I have to wonder whether or not it is an intentional strategy to keep public discussion of the Common Core ELA standards off the standards themselves. First we had everyone discussing whether or not there would be a required reading list when there never is in a standards document. Now it is all "percentage of fiction vs. non-fiction." That also is not determined by the standards.
In particular, if we have an over-emphasis on fiction, I've seen no evidence that this is directly attributable to current ELA standards, particularly at the secondary level. If kids aren't reading enough non-fiction in history class, the idea that this is directly attributable to the current ELA standards, and will be fixed by the new ones, is a joke.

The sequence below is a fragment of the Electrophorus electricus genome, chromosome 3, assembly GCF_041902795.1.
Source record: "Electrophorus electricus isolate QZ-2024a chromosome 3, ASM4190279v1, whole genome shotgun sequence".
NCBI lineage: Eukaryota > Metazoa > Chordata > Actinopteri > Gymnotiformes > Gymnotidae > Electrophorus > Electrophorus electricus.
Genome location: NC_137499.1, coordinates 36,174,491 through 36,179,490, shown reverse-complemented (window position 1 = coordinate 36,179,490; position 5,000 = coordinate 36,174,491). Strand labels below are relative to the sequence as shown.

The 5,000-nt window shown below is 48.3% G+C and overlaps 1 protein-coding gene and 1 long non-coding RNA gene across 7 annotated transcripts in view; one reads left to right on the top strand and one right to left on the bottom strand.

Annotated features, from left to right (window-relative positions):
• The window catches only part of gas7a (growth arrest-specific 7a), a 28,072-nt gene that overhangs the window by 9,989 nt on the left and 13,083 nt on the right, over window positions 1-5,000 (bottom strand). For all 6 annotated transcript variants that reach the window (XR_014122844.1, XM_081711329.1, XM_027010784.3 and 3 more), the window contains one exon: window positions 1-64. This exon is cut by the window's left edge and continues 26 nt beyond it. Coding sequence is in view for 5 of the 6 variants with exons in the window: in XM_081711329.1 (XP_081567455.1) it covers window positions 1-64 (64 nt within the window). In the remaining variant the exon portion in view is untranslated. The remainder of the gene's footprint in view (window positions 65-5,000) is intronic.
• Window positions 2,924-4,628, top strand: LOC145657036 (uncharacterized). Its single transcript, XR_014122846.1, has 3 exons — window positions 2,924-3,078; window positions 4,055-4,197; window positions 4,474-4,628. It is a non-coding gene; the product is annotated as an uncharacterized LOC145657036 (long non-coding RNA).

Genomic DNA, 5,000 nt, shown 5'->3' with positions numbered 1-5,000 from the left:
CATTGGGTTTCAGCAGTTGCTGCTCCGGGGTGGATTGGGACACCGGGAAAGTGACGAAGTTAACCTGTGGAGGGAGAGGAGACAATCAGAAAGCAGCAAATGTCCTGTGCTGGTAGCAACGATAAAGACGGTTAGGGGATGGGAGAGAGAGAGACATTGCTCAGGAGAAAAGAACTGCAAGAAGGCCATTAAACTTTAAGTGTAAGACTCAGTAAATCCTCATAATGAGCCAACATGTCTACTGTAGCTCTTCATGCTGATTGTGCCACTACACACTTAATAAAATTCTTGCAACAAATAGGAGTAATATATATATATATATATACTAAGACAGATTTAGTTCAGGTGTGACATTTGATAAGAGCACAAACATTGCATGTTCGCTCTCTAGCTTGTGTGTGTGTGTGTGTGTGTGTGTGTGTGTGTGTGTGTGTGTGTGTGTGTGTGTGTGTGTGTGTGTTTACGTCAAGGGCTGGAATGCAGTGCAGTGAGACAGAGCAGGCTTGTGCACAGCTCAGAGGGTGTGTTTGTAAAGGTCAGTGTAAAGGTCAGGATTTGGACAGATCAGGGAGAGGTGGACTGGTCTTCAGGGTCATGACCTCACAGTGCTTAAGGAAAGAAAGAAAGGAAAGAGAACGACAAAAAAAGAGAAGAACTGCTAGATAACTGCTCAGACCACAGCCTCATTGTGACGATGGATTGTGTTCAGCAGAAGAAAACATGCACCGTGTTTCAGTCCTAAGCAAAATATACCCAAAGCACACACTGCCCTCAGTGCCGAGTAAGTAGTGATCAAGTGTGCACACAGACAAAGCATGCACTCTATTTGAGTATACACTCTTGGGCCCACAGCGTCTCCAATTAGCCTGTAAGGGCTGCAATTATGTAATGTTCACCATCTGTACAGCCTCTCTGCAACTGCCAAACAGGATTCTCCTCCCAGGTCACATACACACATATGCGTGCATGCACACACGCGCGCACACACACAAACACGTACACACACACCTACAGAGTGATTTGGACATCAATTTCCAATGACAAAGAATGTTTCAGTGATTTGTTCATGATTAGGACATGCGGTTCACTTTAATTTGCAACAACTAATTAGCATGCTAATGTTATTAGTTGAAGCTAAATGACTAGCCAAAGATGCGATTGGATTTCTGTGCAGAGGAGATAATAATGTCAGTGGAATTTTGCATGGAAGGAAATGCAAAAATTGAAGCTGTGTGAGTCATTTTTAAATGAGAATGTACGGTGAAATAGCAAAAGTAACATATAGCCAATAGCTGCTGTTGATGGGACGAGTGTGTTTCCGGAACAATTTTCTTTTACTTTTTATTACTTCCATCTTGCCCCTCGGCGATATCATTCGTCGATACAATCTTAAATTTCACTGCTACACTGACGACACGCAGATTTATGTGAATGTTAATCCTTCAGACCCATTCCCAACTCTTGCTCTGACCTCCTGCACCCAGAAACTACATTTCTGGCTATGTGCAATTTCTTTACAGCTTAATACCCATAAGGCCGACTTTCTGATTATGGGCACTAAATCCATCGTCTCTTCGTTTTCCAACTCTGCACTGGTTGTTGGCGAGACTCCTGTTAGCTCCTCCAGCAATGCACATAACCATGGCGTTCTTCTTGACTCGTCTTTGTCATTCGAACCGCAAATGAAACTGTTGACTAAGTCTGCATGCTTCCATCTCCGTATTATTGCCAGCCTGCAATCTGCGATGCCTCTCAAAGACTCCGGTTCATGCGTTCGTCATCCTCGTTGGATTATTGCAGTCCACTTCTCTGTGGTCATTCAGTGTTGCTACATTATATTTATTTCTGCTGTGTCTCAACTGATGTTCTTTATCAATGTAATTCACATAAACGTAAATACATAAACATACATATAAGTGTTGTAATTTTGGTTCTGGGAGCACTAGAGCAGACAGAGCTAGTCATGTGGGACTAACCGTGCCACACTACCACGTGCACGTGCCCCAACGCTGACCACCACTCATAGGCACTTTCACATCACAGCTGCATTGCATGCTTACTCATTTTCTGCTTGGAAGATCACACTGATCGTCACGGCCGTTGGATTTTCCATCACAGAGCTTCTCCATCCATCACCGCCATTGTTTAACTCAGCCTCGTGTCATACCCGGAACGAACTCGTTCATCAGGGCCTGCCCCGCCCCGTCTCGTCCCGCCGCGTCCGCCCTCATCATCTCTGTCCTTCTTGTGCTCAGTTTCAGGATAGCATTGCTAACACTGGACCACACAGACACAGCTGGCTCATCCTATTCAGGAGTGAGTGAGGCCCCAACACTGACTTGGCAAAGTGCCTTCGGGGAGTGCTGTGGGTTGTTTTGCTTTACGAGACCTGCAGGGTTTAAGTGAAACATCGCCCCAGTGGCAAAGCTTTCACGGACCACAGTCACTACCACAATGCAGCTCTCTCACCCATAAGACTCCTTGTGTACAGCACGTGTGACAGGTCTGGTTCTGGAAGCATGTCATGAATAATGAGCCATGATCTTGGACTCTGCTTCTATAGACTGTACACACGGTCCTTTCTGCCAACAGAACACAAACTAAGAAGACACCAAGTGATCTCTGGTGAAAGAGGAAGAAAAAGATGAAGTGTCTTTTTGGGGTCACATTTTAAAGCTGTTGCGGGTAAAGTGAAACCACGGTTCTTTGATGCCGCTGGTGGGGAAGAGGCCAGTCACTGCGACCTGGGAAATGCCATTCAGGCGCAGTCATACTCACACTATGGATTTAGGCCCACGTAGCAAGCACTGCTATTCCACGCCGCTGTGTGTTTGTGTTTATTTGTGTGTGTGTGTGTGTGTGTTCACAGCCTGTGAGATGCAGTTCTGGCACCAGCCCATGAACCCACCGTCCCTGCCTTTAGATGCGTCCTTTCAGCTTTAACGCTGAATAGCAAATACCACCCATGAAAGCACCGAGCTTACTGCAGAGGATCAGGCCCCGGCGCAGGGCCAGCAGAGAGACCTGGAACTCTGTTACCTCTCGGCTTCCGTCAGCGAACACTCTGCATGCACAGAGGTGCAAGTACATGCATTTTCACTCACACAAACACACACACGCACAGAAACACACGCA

And the main reason that writing assessments over-emphasize nebulous personal essay topics is not because the testing companies are run by hippies. It is because you can't assess a student's writing if they don't know the answer to the question posed by the prompt. This is not a philosophical problem, it is a practical limit in standardized testing.